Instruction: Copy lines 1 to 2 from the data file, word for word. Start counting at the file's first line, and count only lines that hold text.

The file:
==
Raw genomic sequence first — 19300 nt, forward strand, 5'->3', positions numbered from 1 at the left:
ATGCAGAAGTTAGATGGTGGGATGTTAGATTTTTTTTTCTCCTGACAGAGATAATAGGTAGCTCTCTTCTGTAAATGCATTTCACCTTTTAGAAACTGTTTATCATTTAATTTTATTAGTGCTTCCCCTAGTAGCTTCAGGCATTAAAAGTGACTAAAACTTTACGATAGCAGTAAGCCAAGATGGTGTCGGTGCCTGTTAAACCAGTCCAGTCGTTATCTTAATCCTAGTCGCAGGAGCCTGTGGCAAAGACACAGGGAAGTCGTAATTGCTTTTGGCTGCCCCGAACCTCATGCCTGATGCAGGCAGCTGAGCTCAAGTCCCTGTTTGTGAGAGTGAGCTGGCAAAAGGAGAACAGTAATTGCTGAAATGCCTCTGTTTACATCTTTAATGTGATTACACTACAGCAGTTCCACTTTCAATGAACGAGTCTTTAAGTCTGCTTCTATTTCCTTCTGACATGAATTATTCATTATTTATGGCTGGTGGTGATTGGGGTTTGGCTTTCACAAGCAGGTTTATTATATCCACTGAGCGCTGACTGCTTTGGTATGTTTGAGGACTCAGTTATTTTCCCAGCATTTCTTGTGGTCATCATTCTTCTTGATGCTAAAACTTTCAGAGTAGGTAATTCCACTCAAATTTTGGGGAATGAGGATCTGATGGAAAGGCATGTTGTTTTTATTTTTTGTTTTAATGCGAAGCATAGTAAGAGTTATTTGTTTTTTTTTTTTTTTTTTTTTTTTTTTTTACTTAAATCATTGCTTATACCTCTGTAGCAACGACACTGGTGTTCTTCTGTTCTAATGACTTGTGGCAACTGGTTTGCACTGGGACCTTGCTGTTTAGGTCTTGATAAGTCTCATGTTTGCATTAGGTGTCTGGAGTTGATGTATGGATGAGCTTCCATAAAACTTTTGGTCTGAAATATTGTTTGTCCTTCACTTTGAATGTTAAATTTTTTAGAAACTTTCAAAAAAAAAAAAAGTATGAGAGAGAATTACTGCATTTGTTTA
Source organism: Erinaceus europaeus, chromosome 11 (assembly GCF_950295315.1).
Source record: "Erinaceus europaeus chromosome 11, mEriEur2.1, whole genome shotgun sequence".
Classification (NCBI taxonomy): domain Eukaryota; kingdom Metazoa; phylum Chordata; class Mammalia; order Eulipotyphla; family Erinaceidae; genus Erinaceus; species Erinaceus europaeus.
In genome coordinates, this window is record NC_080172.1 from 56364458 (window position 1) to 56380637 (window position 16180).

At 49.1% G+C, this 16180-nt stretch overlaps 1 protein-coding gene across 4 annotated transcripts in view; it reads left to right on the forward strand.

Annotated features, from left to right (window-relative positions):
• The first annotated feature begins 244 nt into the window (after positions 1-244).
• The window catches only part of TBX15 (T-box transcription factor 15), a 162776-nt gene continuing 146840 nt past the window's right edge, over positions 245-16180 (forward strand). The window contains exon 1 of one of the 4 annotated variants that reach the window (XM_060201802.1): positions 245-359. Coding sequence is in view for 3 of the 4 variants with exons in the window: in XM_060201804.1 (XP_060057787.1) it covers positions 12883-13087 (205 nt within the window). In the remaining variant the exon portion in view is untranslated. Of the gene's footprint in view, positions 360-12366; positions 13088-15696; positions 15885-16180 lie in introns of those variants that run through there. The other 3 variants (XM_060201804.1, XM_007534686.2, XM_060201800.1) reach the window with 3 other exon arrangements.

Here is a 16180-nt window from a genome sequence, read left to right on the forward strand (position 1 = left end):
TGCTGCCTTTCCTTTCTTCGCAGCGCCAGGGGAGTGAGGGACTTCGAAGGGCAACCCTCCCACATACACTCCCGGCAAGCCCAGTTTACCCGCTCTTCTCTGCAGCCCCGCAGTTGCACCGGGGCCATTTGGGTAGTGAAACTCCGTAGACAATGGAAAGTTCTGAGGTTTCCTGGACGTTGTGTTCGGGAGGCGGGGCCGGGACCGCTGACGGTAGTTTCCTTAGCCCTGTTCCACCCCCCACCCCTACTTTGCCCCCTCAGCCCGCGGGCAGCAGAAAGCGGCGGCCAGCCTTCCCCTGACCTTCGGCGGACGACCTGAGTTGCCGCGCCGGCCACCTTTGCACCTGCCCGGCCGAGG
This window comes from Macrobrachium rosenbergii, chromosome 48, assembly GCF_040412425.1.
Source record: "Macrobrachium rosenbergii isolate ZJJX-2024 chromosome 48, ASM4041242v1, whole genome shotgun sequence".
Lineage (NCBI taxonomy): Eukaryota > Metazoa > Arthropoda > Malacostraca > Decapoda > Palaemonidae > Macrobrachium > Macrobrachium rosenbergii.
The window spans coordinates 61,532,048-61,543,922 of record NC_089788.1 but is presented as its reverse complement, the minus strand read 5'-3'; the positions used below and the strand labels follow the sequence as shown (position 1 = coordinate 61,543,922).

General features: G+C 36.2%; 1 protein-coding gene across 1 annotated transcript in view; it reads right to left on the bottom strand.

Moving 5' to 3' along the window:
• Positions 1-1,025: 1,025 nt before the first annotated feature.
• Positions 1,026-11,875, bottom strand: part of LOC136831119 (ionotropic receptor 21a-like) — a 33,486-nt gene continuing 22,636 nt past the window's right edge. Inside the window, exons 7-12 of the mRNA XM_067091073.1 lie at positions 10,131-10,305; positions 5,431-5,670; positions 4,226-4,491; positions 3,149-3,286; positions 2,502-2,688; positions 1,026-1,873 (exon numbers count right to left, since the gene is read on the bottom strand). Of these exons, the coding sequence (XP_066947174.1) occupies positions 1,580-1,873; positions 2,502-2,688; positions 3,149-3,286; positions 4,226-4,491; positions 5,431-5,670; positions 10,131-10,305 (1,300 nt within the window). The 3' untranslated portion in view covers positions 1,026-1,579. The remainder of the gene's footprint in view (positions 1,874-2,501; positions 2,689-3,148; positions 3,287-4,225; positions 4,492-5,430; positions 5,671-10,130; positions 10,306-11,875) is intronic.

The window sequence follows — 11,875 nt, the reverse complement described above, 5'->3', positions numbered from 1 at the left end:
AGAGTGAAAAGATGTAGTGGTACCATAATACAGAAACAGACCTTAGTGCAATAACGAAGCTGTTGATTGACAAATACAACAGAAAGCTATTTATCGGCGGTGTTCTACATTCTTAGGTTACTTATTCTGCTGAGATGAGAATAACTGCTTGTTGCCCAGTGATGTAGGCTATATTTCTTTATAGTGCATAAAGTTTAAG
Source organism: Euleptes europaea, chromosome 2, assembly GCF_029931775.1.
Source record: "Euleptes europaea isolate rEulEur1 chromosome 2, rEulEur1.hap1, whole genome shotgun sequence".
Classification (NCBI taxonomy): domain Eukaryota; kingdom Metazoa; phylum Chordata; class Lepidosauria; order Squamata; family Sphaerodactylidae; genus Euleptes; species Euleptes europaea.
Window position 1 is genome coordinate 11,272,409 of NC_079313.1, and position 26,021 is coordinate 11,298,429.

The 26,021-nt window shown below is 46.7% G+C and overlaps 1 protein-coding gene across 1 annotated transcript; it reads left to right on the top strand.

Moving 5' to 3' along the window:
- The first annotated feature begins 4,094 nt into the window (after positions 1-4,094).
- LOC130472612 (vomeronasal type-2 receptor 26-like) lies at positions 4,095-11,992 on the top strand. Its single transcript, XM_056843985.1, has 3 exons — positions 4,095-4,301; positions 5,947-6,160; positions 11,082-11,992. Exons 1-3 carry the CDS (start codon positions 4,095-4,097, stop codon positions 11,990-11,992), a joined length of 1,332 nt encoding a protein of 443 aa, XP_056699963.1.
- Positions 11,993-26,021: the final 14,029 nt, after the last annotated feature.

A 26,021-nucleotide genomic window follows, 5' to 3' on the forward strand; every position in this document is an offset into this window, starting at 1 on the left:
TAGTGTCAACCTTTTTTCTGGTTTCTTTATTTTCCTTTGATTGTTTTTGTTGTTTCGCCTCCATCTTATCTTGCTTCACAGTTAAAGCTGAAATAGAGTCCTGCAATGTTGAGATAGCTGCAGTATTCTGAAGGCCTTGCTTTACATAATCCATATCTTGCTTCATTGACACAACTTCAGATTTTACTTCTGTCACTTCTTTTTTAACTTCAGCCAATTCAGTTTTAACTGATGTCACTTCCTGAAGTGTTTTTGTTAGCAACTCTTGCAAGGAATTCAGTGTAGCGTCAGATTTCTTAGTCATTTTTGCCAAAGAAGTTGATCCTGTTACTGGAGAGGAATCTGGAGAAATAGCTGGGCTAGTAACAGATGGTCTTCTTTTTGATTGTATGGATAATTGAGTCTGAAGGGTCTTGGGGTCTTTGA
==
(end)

Raw genomic sequence first — 19300 nt, forward strand, 5'->3', positions numbered from 1 at the left:
ATGCAGAAGTTAGATGGTGGGATGTTAGATTTTTTTTTCTCCTGACAGAGATAATAGGTAGCTCTCTTCTGTAAATGCATTTCACCTTTTAGAAACTGTTTATCATTTAATTTTATTAGTGCTTCCCCTAGTAGCTTCAGGCATTAAAAGTGACTAAAACTTTACGATAGCAGTAAGCCAAGATGGTGTCGGTGCCTGTTAAACCAGTCCAGTCGTTATCTTAATCCTAGTCGCAGGAGCCTGTGGCAAAGACACAGGGAAGTCGTAATTGCTTTTGGCTGCCCCGAACCTCATGCCTGATGCAGGCAGCTGAGCTCAAGTCCCTGTTTGTGAGAGTGAGCTGGCAAAAGGAGAACAGTAATTGCTGAAATGCCTCTGTTTACATCTTTAATGTGATTACACTACAGCAGTTCCACTTTCAATGAACGAGTCTTTAAGTCTGCTTCTATTTCCTTCTGACATGAATTATTCATTATTTATGGCTGGTGGTGATTGGGGTTTGGCTTTCACAAGCAGGTTTATTATATCCACTGAGCGCTGACTGCTTTGGTATGTTTGAGGACTCAGTTATTTTCCCAGCATTTCTTGTGGTCATCATTCTTCTTGATGCTAAAACTTTCAGAGTAGGTAATTCCACTCAAATTTTGGGGAATGAGGATCTGATGGAAAGGCATGTTGTTTTTATTTTTTGTTTTAATGCGAAGCATAGTAAGAGTTATTTGTTTTTTTTTTTTTTTTTTTTTTTTTTTTTACTTAAATCATTGCTTATACCTCTGTAGCAACGACACTGGTGTTCTTCTGTTCTAATGACTTGTGGCAACTGGTTTGCACTGGGACCTTGCTGTTTAGGTCTTGATAAGTCTCATGTTTGCATTAGGTGTCTGGAGTTGATGTATGGATGAGCTTCCATAAAACTTTTGGTCTGAAATATTGTTTGTCCTTCACTTTGAATGTTAAATTTTTTAGAAACTTTCAAAAAAAAAAAAAGTATGAGAGAGAATTACTGCATTTGTTTA